Donald Vance on Democracy Now! in August last year (photo: Democracy Now!)

The US Seventh Circuit Court of Appeals is set to rehear a civil suit against former Defense Secretary Donald Rumsfeld today. The suit, brought by Donald Vance, a US Navy veteran and former defense contractor, and Nathan Ertel, also a former defense contractor, alleges Rumsfeld is responsible for “intentional mistreatment” that occurred when they were tortured in an American-run prison in Iraq for nearly one hundred days.

As a New York Times editorial indicates, the case is significant because Vance is being given an opportunity to have a case that involves military conduct in war and/or national security matters get a hearing. The Court is the highest court, to date, to allow an individual to push a lawsuit against Rumsfeld for his involvement in executing policies of torture. [Note: Another case brought by a translator, who alleges he was abducted and tortured, is proceeding against Rumsfeld as well.]

In October 2005, Vance informed the FBI division in Chicago that US military personnel were involved in illegal weapons trading. Vance, who had served as a contractor in Iraq since 2004, had found out the contractor he was working for, Shield Group Security, was selling stashes of weapons to Iraqi officials, some that had ties to violent militias. Vance also had discovered other contractors, who worked for Shield Group Security, were providing liquor to US soldiers in exchange for ammunition and weapons repairs.

After Vance went to the FBI division in Chicago, he was asked to be an informant and return to Iraq. He learned his cover was blown a few months later.  He informed the US Embassy in Baghdad he felt threatened. He was told US Special Forces were coming to rescue Ertel and him.

The two contractors had their laptop computers, cell phones and cameras seized by US forces. They discussed sharing information related to Shield Group Security and then they were “sent to a trailer to sleep.”

They were woken up, arrested, handcuffed, blindfolded and then driven to Camp Prosperity. There they were held in solitary confinement for two days. They then were transported to Camp Cropper, a prison that Rumsfeld had been working to “Gitmo-tize.” At Camp Cropper, they were subjected to “enhanced interrogation techniques”—torture—like food manipulation and walling. They were not allowed to contact their families.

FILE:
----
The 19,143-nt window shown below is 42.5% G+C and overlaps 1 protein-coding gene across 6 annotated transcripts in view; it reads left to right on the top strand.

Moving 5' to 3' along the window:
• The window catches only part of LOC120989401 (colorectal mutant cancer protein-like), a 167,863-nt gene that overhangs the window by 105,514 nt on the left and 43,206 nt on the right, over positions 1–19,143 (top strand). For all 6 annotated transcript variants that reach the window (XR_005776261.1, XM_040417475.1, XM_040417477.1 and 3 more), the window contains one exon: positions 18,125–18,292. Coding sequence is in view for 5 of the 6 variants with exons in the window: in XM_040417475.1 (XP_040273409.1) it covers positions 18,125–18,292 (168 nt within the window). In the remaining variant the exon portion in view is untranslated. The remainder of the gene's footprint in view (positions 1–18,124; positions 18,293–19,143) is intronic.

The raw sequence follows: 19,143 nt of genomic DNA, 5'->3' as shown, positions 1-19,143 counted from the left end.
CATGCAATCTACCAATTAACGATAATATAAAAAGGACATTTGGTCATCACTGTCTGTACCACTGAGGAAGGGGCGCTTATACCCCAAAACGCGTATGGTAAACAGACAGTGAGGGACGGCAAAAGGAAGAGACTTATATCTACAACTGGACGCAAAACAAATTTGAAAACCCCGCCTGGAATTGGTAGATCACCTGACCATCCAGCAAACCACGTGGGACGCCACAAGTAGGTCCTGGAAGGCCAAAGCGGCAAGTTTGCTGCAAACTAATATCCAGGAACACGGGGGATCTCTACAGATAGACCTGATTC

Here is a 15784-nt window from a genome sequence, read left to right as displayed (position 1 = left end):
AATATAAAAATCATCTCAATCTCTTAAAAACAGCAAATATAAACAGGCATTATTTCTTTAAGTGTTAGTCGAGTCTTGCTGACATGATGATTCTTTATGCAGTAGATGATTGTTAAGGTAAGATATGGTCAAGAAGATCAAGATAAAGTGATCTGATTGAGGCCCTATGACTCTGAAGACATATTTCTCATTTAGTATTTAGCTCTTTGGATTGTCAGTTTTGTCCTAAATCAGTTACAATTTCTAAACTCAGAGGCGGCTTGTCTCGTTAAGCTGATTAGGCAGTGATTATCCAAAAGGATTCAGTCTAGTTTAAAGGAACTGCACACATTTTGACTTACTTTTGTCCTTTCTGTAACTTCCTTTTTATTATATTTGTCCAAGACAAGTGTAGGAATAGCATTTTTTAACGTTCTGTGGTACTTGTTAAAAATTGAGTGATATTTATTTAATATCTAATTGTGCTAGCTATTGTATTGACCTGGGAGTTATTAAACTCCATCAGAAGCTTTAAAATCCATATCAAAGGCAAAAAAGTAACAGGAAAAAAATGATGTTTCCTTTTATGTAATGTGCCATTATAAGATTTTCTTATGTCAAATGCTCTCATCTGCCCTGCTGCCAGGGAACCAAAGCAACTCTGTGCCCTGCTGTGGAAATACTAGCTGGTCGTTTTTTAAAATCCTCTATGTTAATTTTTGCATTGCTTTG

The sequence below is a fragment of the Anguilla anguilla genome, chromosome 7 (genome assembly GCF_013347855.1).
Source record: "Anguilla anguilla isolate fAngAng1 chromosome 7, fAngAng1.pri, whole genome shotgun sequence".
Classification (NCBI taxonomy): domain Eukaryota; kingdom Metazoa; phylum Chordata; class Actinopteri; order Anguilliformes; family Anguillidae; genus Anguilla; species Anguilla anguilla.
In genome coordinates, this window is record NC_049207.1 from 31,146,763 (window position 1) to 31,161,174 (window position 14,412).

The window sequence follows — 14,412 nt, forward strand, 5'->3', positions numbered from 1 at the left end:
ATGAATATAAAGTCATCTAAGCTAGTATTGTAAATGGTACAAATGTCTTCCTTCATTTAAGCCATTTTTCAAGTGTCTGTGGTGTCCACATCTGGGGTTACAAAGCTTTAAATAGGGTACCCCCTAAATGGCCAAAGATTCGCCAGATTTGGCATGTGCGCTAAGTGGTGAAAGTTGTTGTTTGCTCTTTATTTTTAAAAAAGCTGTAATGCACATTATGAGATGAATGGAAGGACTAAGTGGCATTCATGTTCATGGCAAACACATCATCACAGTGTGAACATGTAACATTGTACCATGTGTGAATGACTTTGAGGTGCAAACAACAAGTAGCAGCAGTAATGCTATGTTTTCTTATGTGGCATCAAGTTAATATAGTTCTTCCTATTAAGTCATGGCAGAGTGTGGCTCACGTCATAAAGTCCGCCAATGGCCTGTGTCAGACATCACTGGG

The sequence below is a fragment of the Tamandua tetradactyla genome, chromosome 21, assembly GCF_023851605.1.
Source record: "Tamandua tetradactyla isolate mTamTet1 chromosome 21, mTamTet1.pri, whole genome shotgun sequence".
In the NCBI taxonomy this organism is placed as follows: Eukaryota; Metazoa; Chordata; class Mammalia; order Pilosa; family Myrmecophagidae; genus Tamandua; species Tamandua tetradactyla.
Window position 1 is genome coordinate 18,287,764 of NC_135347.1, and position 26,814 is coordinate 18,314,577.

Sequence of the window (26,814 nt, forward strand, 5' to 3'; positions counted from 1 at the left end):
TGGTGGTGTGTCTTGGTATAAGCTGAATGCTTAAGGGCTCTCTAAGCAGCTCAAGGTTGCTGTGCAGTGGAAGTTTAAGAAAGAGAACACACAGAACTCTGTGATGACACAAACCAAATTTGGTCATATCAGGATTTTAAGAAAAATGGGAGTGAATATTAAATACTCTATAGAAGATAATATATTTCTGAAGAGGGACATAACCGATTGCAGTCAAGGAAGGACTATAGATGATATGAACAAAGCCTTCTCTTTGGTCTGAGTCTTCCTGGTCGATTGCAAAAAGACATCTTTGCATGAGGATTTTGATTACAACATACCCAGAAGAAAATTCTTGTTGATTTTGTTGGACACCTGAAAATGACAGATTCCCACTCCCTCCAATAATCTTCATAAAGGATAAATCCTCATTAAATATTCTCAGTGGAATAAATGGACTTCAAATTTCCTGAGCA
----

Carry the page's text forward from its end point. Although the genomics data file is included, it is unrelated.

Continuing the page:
In August of last year, the Court determined, “If the plaintiffs’ allegations are true, two young American civilians were trying to do the right thing by becoming whistleblowers to the U.S. government, but found themselves detained in prison and tortured by their own government, without notice to their families and with no sign of when the harsh physical and psychological abuse would end.”

The Court found Vance and Ertel had a valid case under Bivens, which is the landmark case that ruled citizens could sue for monetary damages when officials violate their constitutional rights.

If Vance and Ertel won this suit, it would be a victory for those who have had their civil liberties or rights violated as a result of policies or programs established to wage the “war on terror.” Courts have not wanted to invoke Bivens so victims of abuse could be compensated. They have not wanted to side against federal officials.

This is reflected in the statement issued by the dissenting judge empaneled by the Court, Judge Daniel Manion, who did not think Vance’s suit should proceed because the judiciary would be “prying into matters of national security or disrupting the military’s efficient execution of a war.” In general, this is the argument officials from the Bush Administration and Obama Administration have employed to convince judges to not advance lawsuits against officials who served in their administrations.

Lawyers for Jose Padilla, a US citizen who was indefinitely detained without charge in 2002 and accused of plotting a “dirty bomb” attack, sought to be compensated for his mistreatment. On behalf of Padilla, they brought a civil suit against Secretary of Defense Leon Panetta and Rumsfeld that claimed he was tortured and illegally detained at a military prison in South Carolina. The suit was dismissed last January, when the Fourth Circuit Court of Appeals decided there was a “need to hesitate” before using Bivens because it might intrude upon the Executive Branch’s authority in military and national security affairs.

The Court found under the Authorized Use of Military Force (AUMF) the detention of Padilla by President George W. Bush should be accorded deference, as the courts are to show deference toward the Executive when granted authority from Congress. And, the suit ”would expose past executive deliberations affecting sensitive matters of national security to the prospect of searching judicial scrutiny.”

In June 2011, the US Court of Appeals for the District of Columbia Circuit dismissed a case against Rumsfeld brought by Arkan Mohammed Ali and other Afghani and Iraqi citizens that claimed they had been illegally detained and tortured in Abu Ghraib. It subscribed to the idea that, “authorizing monetary damages remedies  against  military officials  engaged  in  an  active  war would….obstruct the Armed Forces’ ability to act decisively and without  hesitation” in defense of liberty and American national interests.